This third article in a series on the impact of international solid waste laws on converters examines Japan's recycling requirements for container and packaging wastes, in light of an ambitious effort to convert the country into a “recycling-oriented society.”
Facing significant shortages in available waste disposal capacity (the government estimated only 3.9 years of industrial landfill space remained), Japan sought to reduce waste and improve its material balance by increasing recycling of its limited resources. The Basic Law for Promoting the Creation of a Recycling-Oriented Society (the Basic Law), which was enacted in May 2000, is an ambitious attempt to create an industrial system that maximizes resource efficiency through waste minimization and recycling.1
Unlike extended producer responsibility (EPR) initiatives in Europe and Canada, the Basic Law envisions government, industry, and consumers will share the responsibility for creating the recycling-oriented society, “with the expenses for such measures shared properly and fairly among them.”2
Reflecting its essentially economic nature, the Basic Law confers implementing authority to the Ministry of Economy, Trade and Industry (METI), rather than the Ministry of the Environment. By 2010, METI intends Japanese industry to have achieved significant improvements to Japan's material flow balance by:3
- Producing approximately 390,000 yen worth of goods/ton of resources (up approximately 40% from fiscal year 2000);
- Increasing the national recycling rate by 40% from 2000 levels to approximately 14%;
- Reducing the rate of final disposal by half from 2000 levels to approximately 28 million tons; and
- Reducing Japan's per capita waste discharge volume by 20% and doubling market opportunities for recycling-based businesses.
METI also administers the Law for the Promotion of Effective Utilization of Resources (Resources Law), which sets out the requirements for implementing EPR principles and waste minimization, or “3R activities,” which are prescribed in the following order of priority: (1) reduction of waste generation, (2) reuse of parts, (3) material recycling.4 The Resources Law requires ten designated industries and manufacturers of 69 products, representing approximately 50% of Japan's municipal and industrial waste, implement 3R from the design phase and throughout a product's lifecycle.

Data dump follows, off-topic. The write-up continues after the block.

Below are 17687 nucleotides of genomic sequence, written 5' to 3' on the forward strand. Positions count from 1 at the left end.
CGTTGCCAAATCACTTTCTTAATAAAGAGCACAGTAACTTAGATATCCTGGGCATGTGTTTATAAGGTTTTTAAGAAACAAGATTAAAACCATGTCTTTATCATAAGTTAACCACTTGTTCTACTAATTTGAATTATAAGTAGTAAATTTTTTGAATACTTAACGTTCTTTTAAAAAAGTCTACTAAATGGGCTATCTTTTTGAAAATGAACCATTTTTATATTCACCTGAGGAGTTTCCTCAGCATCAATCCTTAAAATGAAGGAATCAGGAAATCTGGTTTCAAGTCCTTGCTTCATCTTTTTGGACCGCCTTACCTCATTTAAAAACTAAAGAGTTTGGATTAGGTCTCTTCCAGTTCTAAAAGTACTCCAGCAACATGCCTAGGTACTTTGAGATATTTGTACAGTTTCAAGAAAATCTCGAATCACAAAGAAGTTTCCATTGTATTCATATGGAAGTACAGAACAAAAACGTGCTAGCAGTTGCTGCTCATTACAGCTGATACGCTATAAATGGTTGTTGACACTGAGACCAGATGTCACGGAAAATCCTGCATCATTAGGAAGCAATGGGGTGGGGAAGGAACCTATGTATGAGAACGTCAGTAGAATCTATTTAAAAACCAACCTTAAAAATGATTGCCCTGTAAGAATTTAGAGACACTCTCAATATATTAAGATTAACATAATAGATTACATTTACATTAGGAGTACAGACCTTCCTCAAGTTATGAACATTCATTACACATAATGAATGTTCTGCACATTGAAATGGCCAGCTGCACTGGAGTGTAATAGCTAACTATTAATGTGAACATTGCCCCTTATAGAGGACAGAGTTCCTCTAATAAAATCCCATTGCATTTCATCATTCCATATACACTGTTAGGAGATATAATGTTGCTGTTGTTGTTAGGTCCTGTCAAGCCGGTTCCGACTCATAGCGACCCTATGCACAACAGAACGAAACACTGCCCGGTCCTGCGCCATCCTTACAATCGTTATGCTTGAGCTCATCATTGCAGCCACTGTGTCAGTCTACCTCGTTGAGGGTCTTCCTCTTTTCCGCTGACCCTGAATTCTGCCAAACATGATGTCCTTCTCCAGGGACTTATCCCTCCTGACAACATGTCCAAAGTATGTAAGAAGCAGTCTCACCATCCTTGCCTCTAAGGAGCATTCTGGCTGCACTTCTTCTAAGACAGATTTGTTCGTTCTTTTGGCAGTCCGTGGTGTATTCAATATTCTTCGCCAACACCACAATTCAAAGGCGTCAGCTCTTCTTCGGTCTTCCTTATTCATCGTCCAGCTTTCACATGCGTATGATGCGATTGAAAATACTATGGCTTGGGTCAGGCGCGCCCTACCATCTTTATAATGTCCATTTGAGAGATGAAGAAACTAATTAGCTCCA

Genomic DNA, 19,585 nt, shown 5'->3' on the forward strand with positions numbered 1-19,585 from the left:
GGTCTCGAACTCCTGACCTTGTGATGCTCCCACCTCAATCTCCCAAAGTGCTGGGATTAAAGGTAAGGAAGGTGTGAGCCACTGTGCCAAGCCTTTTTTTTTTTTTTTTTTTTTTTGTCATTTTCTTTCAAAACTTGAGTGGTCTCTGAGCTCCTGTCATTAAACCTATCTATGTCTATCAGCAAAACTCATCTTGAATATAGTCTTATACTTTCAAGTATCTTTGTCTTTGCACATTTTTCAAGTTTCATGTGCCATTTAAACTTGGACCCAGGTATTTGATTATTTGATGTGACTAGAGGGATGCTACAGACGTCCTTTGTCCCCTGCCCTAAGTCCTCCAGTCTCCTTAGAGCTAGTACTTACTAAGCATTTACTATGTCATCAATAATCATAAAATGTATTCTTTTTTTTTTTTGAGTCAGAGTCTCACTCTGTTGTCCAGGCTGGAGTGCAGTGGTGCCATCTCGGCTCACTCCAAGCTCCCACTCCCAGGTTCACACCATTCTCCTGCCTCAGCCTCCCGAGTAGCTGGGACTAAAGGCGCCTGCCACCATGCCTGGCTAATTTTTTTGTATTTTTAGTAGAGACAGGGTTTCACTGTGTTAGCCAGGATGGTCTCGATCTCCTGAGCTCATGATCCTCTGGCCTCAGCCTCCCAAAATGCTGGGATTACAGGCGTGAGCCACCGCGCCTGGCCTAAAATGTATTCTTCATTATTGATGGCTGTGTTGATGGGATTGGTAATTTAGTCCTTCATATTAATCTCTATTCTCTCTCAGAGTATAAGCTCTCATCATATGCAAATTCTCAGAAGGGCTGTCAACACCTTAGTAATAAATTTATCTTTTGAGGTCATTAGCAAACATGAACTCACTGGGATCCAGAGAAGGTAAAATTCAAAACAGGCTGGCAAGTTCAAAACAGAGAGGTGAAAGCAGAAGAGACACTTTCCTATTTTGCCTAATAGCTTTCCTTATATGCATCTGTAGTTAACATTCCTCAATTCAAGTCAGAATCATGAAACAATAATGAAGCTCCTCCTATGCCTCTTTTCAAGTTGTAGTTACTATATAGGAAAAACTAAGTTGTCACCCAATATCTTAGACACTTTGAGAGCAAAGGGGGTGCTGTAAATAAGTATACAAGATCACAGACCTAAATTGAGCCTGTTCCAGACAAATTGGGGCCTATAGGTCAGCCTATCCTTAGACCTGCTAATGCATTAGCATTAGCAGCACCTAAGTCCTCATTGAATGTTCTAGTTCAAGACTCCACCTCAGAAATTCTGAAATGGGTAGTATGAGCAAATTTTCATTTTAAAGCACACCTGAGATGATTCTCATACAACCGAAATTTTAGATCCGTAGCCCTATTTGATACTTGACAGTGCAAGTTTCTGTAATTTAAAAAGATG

The Resources Law also requires manufacturers to reuse recycled paper and glass packaging and containers to the fullest extent possible. In addition, manufacturers must label products sold in steel and aluminum cans, PET bottles, and paper and other plastic containers and packaging to promote consumer recycling. While the Resources Law does not apply to importers, METI has expressed the need to address imported goods in the same manner as domestic products, to further reduce the environmental load on the country. METI currently is considering whether it could revise the Resources Law to extend 3R design requirements to imported products.
Imported products are subject, however, to the Law for Promotion of Sorted Collection and Recycling of Containers and Packaging (Packaging and Container Recycling Law). The law applies to glass containers, PET bottles, and paper and plastic containers and wrapping used to package merchandise “ultimately consumed at home” and disposed of in the household solid waste stream. Packages used for “supply of services,” i.e., dry cleaning bags, are exempt.
Manufacturers and importers of regulated packaging and containers, and the businesses that use them, must recycle the container and packaging wastes by either setting up their own collection system or by paying an annual recycling fee to the Japan Containers and Packaging Recycling Assn., which is authorized by the Japanese government to administer the recycling program. Manufacturers with annual sales totaling less than 240 million yen or with less than 20 employees, or retailers and wholesalers with annual sales totaling less than 70 million yen or with less than 5 employees, are exempt.
The Packaging and Container Recycling Law recognizes consumer product prices must reflect the costs of the recycling program and commits the government to efforts to ensure the public “accepts and cooperates in this legislation…to contribute to the smooth and correct reflection of these costs in prices.”
In today's global marketplace, these evolving requirements aimed at reducing solid waste are important considerations for converters, their suppliers, and their customers.
Law No. 110 of 2000.
Law No. 110 of 2000, art. 4.
METI, Handbook on Resource Recycling Legislation and 3R Trends in 2003, March 2004.
Law No. 110 of 2000, arts. 5-7. Proper disposal should be a last resort where the other methods cannot reduce the environmental load of wastes effectively.
Sheila A. Millar, a partner with Keller and Heckman LLP, counsels both corporate and association clients. Contact her at 202/434-4143; email@example.com; PackagingLaw.com.